Grammatical gender in German

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Grammatical gender in German is the way in which German nouns are classified to grammatical genders. All German nouns are included into one of three genders: masculine, feminine or neuter, and gender differences are not relevant in the plural form of nouns.[1][2]

In German, it is best to memorize nouns with their accompanying definite article in order to know their gender.[note 1] However, the manner a noun and its plural are constructed and its meaning can determine the gender of about 80% of nouns.[1][2]

Noun forms[edit]

Derivational suffixes in particular, together with most noun endings, consistently relate with specific genders, and there are very few frequent exceptions to this (as reflected in the first column from the left). Nevertheless, the details in the second column are not solid rules, and their irregularities should be noted.[2][note 2]

Nouns forms and gender[1][2][note 3]
Masculine endings Masculine gender hints
-ant, -ast, -ich, -ig, -ismus, -ling, -or, -us The majority of nouns which come from strong verbs without a suffix (but often with a vowel change).
60% of nouns in -el and -er, as well as 80% of those in -en,[A 1] are masculine.[A 2]
67% of monosyllabic nouns.[A 3]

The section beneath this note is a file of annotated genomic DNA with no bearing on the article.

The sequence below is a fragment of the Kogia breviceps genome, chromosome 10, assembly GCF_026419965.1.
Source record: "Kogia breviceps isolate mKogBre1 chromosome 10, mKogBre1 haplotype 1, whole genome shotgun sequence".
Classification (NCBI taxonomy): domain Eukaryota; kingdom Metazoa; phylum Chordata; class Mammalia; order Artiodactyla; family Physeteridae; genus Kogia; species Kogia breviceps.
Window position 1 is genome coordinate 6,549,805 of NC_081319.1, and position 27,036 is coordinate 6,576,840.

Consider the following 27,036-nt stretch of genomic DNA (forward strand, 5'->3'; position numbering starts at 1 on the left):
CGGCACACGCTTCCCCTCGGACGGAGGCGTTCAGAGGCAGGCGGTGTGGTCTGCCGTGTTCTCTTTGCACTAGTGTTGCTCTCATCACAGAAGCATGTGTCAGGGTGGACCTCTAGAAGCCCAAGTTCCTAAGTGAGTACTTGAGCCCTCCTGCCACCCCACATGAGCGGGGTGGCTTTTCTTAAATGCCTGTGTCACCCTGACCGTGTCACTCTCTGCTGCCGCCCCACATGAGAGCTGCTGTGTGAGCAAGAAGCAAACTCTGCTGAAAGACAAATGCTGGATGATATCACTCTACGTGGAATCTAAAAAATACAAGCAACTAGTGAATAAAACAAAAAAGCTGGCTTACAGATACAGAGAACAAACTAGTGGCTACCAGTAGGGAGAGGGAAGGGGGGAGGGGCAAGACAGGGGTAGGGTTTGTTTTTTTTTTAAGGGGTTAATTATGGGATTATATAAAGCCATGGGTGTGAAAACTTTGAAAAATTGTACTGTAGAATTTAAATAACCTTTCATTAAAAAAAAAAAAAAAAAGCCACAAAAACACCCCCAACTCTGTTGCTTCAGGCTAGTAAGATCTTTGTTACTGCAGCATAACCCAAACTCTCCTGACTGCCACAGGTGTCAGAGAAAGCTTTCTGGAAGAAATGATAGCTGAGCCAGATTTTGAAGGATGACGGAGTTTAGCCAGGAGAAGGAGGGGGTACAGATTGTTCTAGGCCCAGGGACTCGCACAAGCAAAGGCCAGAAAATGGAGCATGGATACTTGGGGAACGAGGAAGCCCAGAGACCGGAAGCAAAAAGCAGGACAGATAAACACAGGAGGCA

Feminine endings Feminine gender hints
-a, -anz, -ei, -enz, -heit, -ie,[note 4] -ik,[note 4] -in,[A 4] -keit,

-schaft, -sion,[note 4] -tät, -tion,[note 4] -ung, -ur

Most nouns ending in -t originating from verbs.
The majority (90%) of nouns in -e.[A 5]
Neuter endings Neuter gender hints
-chen, -lein, -ma, -ment, -sel, -tel, -tum, -um 90% of the nouns with the prefix Ge-.[A 6]
Two-thirds of nouns in -nis and -sal.[A 7]
Most nouns ending in -al, -an, -ar, -är, -at, -ent, -ett, -ier, -iv, -o and -on (which are of foreign origin), provided that they designate things.[A 8]

Notes for the table:

  1. ^ Since no feminine nouns end in en.
  2. ^ Nouns with -er arising from verbs are masculine (anyhow, most of them describe male human beings). Four categories which are not masculine:
    • Nouns which stem from verb infinitives in -en are neuter (das Kochen);
    • Nouns in -sel and -tel are neuter (see the first column);
    • Roughly 15% of the other nouns in -el, -en and -er are neuter;
    • Circa 25% of those in -el and -er are feminine.
  3. ^ The rest are 19% neuter and 14% feminine.